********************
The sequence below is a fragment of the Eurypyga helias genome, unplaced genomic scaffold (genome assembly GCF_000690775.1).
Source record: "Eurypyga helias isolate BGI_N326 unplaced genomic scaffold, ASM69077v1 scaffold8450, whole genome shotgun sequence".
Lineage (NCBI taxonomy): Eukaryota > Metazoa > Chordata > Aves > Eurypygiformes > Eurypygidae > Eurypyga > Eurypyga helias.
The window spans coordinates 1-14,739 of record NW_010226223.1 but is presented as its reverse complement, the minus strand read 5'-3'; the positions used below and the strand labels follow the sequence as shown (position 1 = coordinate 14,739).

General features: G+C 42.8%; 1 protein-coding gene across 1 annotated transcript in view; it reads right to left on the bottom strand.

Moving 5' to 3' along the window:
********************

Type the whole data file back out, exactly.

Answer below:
The sequence below is a fragment of the Eurypyga helias genome, unplaced genomic scaffold (genome assembly GCF_000690775.1).
Source record: "Eurypyga helias isolate BGI_N326 unplaced genomic scaffold, ASM69077v1 scaffold8450, whole genome shotgun sequence".
Lineage (NCBI taxonomy): Eukaryota > Metazoa > Chordata > Aves > Eurypygiformes > Eurypygidae > Eurypyga > Eurypyga helias.
The window spans coordinates 1-14,739 of record NW_010226223.1 but is presented as its reverse complement, the minus strand read 5'-3'; the positions used below and the strand labels follow the sequence as shown (position 1 = coordinate 14,739).

General features: G+C 42.8%; 1 protein-coding gene across 1 annotated transcript in view; it reads right to left on the bottom strand.

Moving 5' to 3' along the window: